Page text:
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How will forested watersheds store, mix and release water in a Greenhouse World? Effects of elevated CO2 on tree water source apportionment

Project Description

This NERC CENTA PhD studentship proposal is an ambitious research program to advance the understanding of how forested headwater catchments store, mix and release water. Forested headwaters supply drinking water to billions of people worldwide (McDonnell et al., 2018). Beyond supplying drinking water, understanding how forested headwater catchments store, mix and release water underpins our ability to predict the water resource outcomes of climate change in the UK. A significant finding in the field of catchment hydrology in the past 10 years is the importance and recognition of watershed ‘storage’ in the generation of streamflow and its associated transit times during and between rainfall and snowmelt events (McNamara et al., 2011). There is often a large contrast in the age of stored water and that of streamflow water (Berghuijs and Kirchner, 2017). For instance, Jasechko et al. (2017) showed that most groundwater below 250 m is older than 10,000 years. New work on the age of water in plants (Zhang et al., 2017 has shown transpired water can be multi-decadal in age (when we would have otherwise predicted water ages of days to weeks).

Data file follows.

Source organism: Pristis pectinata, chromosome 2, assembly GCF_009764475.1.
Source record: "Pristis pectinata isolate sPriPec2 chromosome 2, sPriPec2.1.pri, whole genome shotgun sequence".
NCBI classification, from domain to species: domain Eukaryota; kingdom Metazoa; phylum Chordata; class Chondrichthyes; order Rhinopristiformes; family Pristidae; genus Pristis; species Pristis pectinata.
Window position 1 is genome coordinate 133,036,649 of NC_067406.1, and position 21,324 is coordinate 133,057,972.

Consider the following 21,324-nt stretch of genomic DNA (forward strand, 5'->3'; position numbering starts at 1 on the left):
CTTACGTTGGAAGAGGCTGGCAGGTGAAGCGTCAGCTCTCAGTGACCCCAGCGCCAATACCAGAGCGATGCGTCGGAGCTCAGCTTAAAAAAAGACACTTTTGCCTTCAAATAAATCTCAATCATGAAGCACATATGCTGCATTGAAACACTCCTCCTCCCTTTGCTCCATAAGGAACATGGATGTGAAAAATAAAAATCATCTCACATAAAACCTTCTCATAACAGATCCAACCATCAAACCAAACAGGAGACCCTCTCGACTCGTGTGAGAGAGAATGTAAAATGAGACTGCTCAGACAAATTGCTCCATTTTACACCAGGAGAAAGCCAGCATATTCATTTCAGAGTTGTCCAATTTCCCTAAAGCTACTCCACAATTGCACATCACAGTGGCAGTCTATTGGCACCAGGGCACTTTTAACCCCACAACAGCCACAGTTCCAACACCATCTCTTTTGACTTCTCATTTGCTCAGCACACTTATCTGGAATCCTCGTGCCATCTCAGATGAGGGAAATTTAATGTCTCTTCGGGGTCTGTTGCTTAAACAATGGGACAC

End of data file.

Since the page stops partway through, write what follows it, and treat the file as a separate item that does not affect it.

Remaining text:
These studies hint at a terrestrial water cycle that is much more compartmentalized and poorly mixed than previously thought; and at timescales well beyond the now-standard annual catchment water balance calculation.

Water transit time (the time water spends travelling through a catchment to the stream network) is key for understanding the links between streamwater hydrology and water quality (Hrachowitz et al., 2016). By examining isotope signatures in trees, soils, streams and groundwater, several studies have now shown (e.g. Evaristo et al., 2015; Good et al., 2015; Sprenger et al., 2018) have shown that water transit times in relation to compartmentalized water storage—a research frontier beneath our feet (Grant and Dietrich, 2017)—and its mixing and release (to streams) is the crucial research barrier for progress in predicting change in the headwaters. And to date, no studies have yet examined (a) trees compartmentalization of water storage in the context of climate warming and (b) the effects of elevated CO2 on tree water source apportionment.

The goal of this research work is to understand how vegetation controls storage, mixing and release of water now and in a Greenhouse World.

PhD project benefits from supervision by some of the world’s leading research groups.
The UoB research team has been leading research into ecohydrological and biogeochemical processing in hyporheic and riparian zones, with a strong focus on the development of novel experimental technologies and modelling techniques to quantify the interplay of physical, biogeochemical and ecological processes under the impact of global environmental change.
Beside the standard NERC PhD funding, the project is supported by the HiFreq H2020 RISE project, providing unique training and international exchange opportunities.